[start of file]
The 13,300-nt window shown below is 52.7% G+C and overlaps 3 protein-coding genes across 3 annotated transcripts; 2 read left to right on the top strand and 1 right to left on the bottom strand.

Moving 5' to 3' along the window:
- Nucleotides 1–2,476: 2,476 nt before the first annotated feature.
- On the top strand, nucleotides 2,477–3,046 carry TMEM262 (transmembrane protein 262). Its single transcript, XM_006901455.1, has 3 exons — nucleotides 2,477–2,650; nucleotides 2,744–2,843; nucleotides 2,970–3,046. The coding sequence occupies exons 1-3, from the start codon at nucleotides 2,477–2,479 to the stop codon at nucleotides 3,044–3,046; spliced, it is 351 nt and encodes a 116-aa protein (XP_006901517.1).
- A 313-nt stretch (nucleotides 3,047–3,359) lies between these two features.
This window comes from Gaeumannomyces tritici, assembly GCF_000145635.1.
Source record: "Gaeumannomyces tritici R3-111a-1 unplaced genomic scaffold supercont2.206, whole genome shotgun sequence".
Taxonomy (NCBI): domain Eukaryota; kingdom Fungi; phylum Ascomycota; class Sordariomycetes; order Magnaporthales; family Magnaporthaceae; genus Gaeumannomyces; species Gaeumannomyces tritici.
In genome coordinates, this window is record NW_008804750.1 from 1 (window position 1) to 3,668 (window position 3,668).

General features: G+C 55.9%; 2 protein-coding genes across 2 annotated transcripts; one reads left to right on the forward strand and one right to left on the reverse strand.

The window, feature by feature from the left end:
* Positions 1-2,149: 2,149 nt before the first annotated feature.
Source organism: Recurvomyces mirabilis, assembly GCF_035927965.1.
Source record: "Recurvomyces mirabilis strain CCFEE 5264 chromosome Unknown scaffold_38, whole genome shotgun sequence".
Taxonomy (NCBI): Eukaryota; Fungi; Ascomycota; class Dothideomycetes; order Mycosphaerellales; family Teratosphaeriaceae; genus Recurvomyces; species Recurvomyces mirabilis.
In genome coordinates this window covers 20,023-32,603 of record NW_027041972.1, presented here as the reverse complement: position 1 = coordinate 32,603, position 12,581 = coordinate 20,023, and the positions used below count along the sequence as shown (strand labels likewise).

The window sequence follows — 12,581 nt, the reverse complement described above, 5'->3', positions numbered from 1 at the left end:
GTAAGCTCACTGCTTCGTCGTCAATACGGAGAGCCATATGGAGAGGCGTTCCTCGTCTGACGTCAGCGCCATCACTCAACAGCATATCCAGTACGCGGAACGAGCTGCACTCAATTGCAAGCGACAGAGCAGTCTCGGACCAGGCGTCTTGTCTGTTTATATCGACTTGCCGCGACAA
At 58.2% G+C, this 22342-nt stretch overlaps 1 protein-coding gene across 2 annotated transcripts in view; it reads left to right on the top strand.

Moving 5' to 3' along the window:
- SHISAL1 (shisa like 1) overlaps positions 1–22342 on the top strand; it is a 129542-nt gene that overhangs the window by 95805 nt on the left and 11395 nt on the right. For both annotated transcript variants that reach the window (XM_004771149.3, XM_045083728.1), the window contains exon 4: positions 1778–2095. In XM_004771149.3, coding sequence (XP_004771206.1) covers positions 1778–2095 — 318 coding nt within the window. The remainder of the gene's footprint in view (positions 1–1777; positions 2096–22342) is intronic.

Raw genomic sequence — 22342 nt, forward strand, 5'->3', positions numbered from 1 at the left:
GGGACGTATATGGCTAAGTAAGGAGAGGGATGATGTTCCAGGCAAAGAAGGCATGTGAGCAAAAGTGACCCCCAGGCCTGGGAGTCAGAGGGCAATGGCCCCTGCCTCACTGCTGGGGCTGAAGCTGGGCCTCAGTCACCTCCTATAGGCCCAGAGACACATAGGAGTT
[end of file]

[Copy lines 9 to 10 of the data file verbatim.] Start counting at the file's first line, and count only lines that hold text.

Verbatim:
In genome coordinates, this window is record NW_008804750.1 from 1 (window position 1) to 3,668 (window position 3,668).

General features: G+C 55.9%; 2 protein-coding genes across 2 annotated transcripts; one reads left to right on the forward strand and one right to left on the reverse strand.